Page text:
I’m moving this from being a comment to a post because it deserves a good discussion here and elsewhere. Let’s start with what was said by Grant Humphreys (developer of Block 42, the Flatiron and the former Downtown Airpark site):
Been wanting to share an opinion with you regarding a possible (probable?) MAPS III project. I have read several times (including in your articles) the prospect of MAPS III including construction of a new convention center.
My feeling is the City should approach this with great caution. I believe many resident will respond as I do – which is, we spent a bunch of money renovating the Myriad to Cox, it looks great. If more convention space is needed for continued economic growth downtown I think the City will need to make a very quantified, data-driven case for that.
My thought is, why would developing / filling in the “bowl” of Cox not generate sufficient additional convention space for much less than building an entirely new one? Wouldn’t a new convention center in addition to Cox create a glut of convention space at least relative to the downtown hotel space? I think it would be better to designate a piece of real-estate in Core to Shore for a potential new convention center but NOT make it part of MAPS III.
On one other MAPS III note, I think it would be a VERY good idea to include an outdoor amphitheater as part of the Core to Shore space. Look at downtown Chicago and their Millenneum Park. That’s a great venue and OKC could be just as good as that!
Good question. The old Myriad Arena is yet another unresolved issue from the original MAPS projects – one that a lot of people never fully understood. At one time city leaders were hoping to convert part or all of the arena “bowl” into additional convention space, but the project ran into two obstacles. The first, and primary obstacle, was money. MAPS was ballpark guess at funding needs when the items were placed on the ballot. The costs for the convention center were already way over budget and the idea of converting the arena bowl was quickly shelved. All along, the All Sports Association and other sporting groups contended the city could benefit from keeping the old arena open – and operating across the street from the new Ford Center arena.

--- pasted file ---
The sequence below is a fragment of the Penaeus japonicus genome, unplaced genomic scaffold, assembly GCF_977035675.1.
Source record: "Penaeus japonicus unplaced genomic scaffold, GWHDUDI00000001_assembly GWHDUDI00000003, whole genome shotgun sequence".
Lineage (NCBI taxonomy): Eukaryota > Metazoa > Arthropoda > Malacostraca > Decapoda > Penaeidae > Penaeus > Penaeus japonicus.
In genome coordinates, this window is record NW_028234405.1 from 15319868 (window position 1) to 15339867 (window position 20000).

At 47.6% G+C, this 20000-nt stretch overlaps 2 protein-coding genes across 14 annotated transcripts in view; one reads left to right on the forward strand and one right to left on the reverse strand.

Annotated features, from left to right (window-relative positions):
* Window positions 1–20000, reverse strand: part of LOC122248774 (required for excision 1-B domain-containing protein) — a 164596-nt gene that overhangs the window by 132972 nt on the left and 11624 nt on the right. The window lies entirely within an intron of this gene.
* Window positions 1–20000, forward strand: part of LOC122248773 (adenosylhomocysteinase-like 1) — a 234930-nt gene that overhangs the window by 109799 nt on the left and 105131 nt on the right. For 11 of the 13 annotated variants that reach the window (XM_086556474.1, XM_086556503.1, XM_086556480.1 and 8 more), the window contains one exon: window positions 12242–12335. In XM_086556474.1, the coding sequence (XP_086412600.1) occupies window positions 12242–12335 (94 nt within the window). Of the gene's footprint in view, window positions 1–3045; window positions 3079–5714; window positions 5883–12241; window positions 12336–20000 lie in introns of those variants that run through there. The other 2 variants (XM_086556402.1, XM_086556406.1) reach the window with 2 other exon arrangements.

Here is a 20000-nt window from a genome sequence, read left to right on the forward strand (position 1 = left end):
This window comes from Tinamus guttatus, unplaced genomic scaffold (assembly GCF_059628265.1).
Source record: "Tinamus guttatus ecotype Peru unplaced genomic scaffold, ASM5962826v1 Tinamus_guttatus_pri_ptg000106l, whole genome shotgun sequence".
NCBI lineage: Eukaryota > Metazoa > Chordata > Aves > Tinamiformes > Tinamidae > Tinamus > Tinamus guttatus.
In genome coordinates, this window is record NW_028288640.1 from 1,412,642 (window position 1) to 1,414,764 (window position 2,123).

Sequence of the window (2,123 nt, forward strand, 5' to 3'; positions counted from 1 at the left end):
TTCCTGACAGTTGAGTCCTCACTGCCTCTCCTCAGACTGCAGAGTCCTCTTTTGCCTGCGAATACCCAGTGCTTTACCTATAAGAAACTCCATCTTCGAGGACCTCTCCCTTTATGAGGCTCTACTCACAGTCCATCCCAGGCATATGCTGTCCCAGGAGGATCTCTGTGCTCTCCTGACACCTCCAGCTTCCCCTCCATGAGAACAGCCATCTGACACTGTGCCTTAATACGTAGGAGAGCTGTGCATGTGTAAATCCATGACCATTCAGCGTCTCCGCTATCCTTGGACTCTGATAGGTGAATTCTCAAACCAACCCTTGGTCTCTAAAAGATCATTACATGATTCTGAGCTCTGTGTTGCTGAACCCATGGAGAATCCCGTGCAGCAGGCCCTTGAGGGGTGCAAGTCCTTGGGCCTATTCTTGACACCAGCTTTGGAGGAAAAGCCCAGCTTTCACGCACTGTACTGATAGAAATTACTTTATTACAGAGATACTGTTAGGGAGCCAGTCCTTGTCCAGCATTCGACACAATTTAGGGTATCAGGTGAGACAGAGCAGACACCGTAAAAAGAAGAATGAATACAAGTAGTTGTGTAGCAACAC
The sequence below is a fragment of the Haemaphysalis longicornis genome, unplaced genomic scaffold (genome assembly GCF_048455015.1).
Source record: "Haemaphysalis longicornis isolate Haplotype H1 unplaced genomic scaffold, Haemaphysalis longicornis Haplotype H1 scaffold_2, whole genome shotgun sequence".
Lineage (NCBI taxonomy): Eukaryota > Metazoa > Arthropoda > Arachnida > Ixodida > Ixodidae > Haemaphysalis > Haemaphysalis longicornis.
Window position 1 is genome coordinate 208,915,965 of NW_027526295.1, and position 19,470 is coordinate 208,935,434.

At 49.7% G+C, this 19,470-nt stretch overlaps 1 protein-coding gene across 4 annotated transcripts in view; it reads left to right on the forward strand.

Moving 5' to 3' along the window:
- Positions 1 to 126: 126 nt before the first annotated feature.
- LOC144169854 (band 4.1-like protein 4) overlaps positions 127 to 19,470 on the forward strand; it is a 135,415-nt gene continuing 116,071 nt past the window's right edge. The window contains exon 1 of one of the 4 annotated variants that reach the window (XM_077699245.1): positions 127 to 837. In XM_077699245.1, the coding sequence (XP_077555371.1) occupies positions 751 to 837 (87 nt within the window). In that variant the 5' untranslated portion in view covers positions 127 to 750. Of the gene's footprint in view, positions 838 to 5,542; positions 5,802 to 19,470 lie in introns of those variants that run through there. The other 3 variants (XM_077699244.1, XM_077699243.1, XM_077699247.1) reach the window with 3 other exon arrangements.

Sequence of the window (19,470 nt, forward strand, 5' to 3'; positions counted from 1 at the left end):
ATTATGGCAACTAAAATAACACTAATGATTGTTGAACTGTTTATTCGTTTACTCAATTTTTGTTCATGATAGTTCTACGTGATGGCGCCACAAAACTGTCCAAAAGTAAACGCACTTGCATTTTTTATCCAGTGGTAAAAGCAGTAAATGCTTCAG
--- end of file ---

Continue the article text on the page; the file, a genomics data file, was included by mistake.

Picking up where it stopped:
At first that contention wasn’t given much consideration. But then came along the Big 12 Basketball championships, and the idea of having men at Ford Center and women at the Cox Arena was a huge hit that put OKC into regular contention for future championships.
So now, the question is, if the old arena bowl were to be converted into more convention space, what would happen to the city’s chances of luring back the Big 12? Would they be happy with the women’s teams playing at State Fair Arena? Or would the magic be lost? Mayor Mick Cornett himself commented that really, if one were to build a convention center right now, the current spot would likely still be the very best choice.
Choices, choices, choices…..